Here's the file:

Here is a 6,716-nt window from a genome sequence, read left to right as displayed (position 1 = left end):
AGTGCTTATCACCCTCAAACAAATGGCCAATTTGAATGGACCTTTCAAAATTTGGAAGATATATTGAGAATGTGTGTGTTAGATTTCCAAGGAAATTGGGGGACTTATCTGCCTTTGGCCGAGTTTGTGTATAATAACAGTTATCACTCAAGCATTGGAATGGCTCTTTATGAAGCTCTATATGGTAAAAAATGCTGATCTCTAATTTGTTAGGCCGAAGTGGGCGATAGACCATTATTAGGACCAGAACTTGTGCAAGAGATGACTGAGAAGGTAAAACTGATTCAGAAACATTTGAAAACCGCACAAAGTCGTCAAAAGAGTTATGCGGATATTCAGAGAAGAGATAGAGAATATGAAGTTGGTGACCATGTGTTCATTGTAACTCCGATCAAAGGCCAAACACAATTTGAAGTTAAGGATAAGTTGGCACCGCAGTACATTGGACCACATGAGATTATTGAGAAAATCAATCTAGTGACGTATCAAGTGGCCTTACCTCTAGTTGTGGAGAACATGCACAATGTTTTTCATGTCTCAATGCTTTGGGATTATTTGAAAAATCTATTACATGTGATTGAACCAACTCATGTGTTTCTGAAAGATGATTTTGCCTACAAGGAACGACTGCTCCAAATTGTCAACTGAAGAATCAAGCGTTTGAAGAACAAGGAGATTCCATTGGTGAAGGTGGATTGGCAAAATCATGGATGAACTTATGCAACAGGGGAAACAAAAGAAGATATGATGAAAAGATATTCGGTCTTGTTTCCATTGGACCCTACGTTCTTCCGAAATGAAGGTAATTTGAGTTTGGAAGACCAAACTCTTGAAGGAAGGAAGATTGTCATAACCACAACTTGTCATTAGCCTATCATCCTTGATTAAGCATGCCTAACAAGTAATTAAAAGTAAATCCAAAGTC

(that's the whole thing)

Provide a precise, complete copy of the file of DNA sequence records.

Here is a 6,716-nt window from a genome sequence, read left to right as displayed (position 1 = left end):
AGTGCTTATCACCCTCAAACAAATGGCCAATTTGAATGGACCTTTCAAAATTTGGAAGATATATTGAGAATGTGTGTGTTAGATTTCCAAGGAAATTGGGGGACTTATCTGCCTTTGGCCGAGTTTGTGTATAATAACAGTTATCACTCAAGCATTGGAATGGCTCTTTATGAAGCTCTATATGGTAAAAAATGCTGATCTCTAATTTGTTAGGCCGAAGTGGGCGATAGACCATTATTAGGACCAGAACTTGTGCAAGAGATGACTGAGAAGGTAAAACTGATTCAGAAACATTTGAAAACCGCACAAAGTCGTCAAAAGAGTTATGCGGATATTCAGAGAAGAGATAGAGAATATGAAGTTGGTGACCATGTGTTCATTGTAACTCCGATCAAAGGCCAAACACAATTTGAAGTTAAGGATAAGTTGGCACCGCAGTACATTGGACCACATGAGATTATTGAGAAAATCAATCTAGTGACGTATCAAGTGGCCTTACCTCTAGTTGTGGAGAACATGCACAATGTTTTTCATGTCTCAATGCTTTGGGATTATTTGAAAAATCTATTACATGTGATTGAACCAACTCATGTGTTTCTGAAAGATGATTTTGCCTACAAGGAACGACTGCTCCAAATTGTCAACTGAAGAATCAAGCGTTTGAAGAACAAGGAGATTCCATTGGTGAAGGTGGATTGGCAAAATCATGGATGAACTTATGCAACAGGGGAAACAAAAGAAGATATGATGAAAAGATATTCGGTCTTGTTTCCATTGGACCCTACGTTCTTCCGAAATGAAGGTAATTTGAGTTTGGAAGACCAAACTCTTGAAGGAAGGAAGATTGTCATAACCACAACTTGTCATTAGCCTATCATCCTTGATTAAGCATGCCTAACAAGTAATTAAAAGTAAATCCAAAGTC